The Minotaur and goofy-named villains

I ran the first of my example “five shot revolver” scenarios for my gaming group, but started with the second of the one-shot adventures: a minotaur-led slaver caravan that the PC’s stumble across.

The abandoned farm house the slavers were using as a base.

The players surprised me by opting to role-play through two combat encounters; they bluffed their way through one and paid off the monster in another. That shortened the gameplay down a bit, but that wasn’t really a problem. The pacing was good, it took the appropriate length of time, and the players felt like they had completed an “episode” that was still part of something larger. It was revealed that the slaves were refugees fleeing an ettin terrorizing their village (one-shot #1) and were being delivered to a Lamia (one-shot #5). It’ll be interesting to see if the players seek out the other plots or not.

So one thing I decided to do was name the minotaur “Black Angus” which a couple of the players didn’t immediately connect to the type of cow in the real world. The lamia is also called “Lady Ocelot,” which lent itself to an immediate connection. These seems corny, but I’m experimenting with the idea that villains and other NPC’s who have slight or not-so-slight subliminal connections to their identity are easier to remember than the more generic fantasy-named characters. This is true in other genres: Darth Vader was easy to associate with the black-hued villain because he name sounded “dark.” Thulsa Doom had “doom” in his name, for Pete’s sake. Actually a lot of the Sith Lords had pretty unsubtle names: Darth Maul, Darth Tyrannus, etc. So rather than just call them Lythraxus or something similarly boring, I thought I’d try to be a little less original without hopefully succumbing to sounding cartoony.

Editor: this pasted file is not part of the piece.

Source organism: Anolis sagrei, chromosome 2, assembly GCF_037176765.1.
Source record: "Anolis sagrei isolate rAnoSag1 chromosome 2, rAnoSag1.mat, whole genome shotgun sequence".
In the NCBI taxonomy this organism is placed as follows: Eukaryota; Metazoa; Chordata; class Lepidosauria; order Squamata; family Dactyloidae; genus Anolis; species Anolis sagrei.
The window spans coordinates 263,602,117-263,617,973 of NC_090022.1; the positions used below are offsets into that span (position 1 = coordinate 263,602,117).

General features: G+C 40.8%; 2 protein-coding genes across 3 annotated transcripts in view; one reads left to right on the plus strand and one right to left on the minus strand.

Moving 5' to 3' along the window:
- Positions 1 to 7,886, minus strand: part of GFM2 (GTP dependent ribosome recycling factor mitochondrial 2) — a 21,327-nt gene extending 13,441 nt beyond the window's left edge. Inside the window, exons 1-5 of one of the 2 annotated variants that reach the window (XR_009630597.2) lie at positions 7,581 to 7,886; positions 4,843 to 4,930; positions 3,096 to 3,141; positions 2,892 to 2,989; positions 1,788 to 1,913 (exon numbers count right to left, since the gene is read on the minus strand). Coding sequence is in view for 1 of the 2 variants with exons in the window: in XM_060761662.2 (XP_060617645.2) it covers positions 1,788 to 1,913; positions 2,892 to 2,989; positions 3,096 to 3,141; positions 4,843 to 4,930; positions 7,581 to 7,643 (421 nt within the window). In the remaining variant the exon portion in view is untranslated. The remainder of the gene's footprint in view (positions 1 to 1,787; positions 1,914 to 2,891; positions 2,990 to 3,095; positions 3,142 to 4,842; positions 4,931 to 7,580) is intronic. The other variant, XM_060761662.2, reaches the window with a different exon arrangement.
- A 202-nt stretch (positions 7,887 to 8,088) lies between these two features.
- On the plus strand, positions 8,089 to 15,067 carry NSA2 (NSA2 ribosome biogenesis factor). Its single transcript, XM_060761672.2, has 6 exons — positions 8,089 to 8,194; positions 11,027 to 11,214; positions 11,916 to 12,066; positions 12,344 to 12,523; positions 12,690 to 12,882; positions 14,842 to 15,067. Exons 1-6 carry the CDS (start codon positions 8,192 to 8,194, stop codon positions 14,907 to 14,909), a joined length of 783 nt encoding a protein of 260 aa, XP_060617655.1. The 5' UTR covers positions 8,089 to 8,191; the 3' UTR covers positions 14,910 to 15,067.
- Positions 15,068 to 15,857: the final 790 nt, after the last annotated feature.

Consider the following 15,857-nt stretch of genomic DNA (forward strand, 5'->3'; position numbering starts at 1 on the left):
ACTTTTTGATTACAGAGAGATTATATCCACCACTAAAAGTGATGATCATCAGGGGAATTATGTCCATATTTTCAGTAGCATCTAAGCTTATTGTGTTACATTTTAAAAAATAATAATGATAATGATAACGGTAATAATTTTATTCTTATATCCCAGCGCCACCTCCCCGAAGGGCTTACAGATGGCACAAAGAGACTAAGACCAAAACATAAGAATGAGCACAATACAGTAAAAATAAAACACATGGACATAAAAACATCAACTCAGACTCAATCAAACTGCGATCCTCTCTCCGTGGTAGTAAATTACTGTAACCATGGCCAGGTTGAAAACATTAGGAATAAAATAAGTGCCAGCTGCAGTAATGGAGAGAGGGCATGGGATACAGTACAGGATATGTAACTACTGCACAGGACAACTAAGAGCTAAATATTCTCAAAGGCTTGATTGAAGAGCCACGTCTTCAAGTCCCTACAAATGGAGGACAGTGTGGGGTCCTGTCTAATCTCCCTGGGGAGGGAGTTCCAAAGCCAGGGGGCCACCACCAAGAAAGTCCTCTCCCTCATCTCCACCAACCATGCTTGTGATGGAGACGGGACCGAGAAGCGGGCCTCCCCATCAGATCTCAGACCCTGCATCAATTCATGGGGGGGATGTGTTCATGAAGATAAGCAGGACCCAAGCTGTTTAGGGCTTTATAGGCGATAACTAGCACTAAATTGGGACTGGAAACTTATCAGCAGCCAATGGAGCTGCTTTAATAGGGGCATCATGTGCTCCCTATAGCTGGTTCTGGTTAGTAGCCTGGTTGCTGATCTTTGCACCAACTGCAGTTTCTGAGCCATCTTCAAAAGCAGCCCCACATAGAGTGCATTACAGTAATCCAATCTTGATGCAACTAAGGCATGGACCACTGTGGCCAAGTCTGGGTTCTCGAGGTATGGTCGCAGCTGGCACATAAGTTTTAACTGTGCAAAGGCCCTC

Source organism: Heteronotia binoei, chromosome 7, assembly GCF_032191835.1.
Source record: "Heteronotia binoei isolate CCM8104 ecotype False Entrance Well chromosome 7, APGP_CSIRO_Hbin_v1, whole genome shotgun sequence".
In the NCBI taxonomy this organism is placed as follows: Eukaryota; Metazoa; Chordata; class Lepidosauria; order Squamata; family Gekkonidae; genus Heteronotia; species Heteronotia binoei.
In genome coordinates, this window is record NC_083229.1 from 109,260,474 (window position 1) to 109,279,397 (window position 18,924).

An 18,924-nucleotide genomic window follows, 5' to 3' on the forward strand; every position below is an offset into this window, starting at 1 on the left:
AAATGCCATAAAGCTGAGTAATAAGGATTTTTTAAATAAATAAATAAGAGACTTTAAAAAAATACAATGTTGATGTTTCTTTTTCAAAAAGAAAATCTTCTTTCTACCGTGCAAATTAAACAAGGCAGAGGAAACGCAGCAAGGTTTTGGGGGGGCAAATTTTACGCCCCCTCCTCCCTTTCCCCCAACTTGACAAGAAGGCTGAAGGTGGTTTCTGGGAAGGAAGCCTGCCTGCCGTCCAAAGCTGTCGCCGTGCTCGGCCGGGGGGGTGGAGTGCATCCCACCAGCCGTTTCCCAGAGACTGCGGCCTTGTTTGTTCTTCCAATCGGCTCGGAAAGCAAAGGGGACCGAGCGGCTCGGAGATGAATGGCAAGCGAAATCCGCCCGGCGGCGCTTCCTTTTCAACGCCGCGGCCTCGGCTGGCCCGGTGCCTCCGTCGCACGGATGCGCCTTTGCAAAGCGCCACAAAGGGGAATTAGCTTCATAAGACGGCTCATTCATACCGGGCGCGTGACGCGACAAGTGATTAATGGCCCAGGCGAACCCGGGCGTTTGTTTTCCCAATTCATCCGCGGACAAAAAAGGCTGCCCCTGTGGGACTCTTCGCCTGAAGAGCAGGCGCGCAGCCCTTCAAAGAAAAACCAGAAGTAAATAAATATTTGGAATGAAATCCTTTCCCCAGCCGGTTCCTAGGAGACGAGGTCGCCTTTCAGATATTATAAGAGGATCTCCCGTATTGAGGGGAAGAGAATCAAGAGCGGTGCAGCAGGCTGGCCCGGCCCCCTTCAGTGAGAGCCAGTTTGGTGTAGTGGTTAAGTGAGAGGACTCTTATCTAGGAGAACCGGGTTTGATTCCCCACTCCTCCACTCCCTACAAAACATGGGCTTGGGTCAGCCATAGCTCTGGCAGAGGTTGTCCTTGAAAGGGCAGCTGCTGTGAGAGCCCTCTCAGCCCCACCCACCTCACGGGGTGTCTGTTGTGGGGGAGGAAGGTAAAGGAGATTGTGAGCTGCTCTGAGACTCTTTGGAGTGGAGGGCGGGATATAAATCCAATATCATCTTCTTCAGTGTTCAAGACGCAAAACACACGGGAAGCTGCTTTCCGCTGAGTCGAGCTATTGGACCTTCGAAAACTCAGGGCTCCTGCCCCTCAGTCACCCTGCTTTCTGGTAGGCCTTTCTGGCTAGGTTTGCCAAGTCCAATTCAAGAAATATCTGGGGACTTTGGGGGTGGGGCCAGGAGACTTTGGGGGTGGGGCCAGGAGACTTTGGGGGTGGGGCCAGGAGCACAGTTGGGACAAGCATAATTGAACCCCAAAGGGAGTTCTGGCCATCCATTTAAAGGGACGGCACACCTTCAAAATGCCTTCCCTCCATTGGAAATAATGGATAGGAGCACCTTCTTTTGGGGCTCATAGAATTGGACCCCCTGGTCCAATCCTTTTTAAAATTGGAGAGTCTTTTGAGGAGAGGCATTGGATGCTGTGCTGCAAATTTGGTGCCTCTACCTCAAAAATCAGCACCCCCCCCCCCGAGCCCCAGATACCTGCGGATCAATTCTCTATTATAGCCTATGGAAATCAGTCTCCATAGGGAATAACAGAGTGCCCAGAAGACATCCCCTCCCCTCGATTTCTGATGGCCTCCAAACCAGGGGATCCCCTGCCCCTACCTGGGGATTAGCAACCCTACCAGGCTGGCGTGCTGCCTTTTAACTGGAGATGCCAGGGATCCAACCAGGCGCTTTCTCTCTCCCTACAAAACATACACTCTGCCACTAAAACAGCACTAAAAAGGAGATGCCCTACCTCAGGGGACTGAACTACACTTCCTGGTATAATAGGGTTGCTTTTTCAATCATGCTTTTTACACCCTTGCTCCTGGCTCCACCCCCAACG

How do you name your NPC’s? Comments welcome.

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